Sunday, May 05, 2019

The Respect and Loyalty parade in Cork city yesterday. Photos: Larry Cummins.

The government has been accused of running down the Defence Forces to such an alarming extent that, if there was a major security crisis, they have left the country “woefully unprepared, dramatically undefended, and shamefully exposed.”

That’s according to a retired Lieutenant Colonel who provided the keynote address at a protest in Cork organised by former members of the Defence Forces and the lobby group WPDF (Wives & Partners of the Defence Forces).

Retired Lieut Col Dan Harvey said the Defence Forces is “broken” and “in crisis” with “morale at an all-time low,” because they are “overlooked and undervalued, overworked, underpaid, over-stretched and undermanned.”

More than 1,000 attending the protest heard him say manpower levels in the Army, Naval Service and Air Corps were at an all-time low, pay was at an all-time low, – relative to other public servants – and it was therefore hardly surprising that retention was at an all-time low.

“The Chief of Staff (Vice Admiral Mark Mellett) is responsible for the military effectiveness of the Defence Forces. An impossible task when he’s constantly undermined by Department of Defence officials who hold decision powers over him,” Mr Harvey said.

“The Defence Forces and their families live in the real world, while this government lives in the half-world of pretence, perception and PR spin. The government needs to actually appreciate that respect and loyalty go two ways,” Mr Harvey said.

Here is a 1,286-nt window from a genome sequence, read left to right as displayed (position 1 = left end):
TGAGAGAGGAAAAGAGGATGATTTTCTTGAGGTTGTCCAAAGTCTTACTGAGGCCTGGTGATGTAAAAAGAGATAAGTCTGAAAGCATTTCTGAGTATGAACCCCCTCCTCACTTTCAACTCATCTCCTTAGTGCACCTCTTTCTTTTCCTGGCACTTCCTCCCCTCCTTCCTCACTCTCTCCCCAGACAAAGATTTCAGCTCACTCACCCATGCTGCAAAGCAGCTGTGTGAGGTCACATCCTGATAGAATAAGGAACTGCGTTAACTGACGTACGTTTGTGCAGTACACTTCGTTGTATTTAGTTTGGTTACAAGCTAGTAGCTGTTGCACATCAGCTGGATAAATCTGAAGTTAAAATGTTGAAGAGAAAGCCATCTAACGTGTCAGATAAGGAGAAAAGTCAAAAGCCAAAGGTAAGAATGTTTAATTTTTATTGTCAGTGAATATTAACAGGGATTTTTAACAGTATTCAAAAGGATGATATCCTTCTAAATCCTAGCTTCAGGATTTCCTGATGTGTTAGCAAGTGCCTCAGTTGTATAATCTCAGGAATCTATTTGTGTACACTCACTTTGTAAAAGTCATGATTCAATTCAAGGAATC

The Defence Forces defends democracy, this government defends itself. The Defence Forces protects peace, this government protects itself. The Defence Forces does respect and loyalty, this government does neglect and indifference.

He added that an umbrella group had been formed known as the Defence Forces Ireland Military Family Forum (DFIMFF).

Mr Harvey said for the first time in the nation’s history, “out of necessity, out of neglect, out of indifference, out of disrespect, out of lack of loyalty,” the DFIMFF finds it necessary to use democracy to defend itself.

He said that organisation had “identified and will target nationally our concentrated voting power and force where it will make the most impact, the planning is done, we have only to execute.”

Retired Brigadier General Ger Aherne, former General Officer in Command of 4th Brigade, was equally scathing of the government’s treatment of the Defence Forces. He pointed out that its minimal strength to deliver what it was supposed to was 9,500, which hadn’t been achieved for a number of years.

“The current strength is a dysfunctional 8,400. Pay and conditions for serving personnel is simply not defendable. Families are living in genuine poverty. Some 30% of serving personnel qualify to draw Social Welfare Family Income Supplement,” Mr Aherne said.

Other speakers, including Mervyn Ennis, chairman of the DFIMFF, and Shelly Cotter, a prominent member of the WDPF, who has a husband and son in the navy, said poor pay was leading to inexcusable poverty levels for some military families.

A number of wreaths were laid at the National Monument in Grand Parade.

Professor Cathal MacSwiney Brugha, grandson of both Terence MacSwiney, former Lord Mayor of Cork, and Cathal Brugha, former Minister for Defence laid one wreath on behalf of the 1916 Families Association.

Bill Egar laid one on behalf of the Army, Damien Eastwood on behalf of the Naval Service and Alan Byrne on behalf of the Air Corps.

Wreaths were laid on behalf of WPDF by Judith Butler Wharton and the Reserve Defence Forces by Lesley Doyle.

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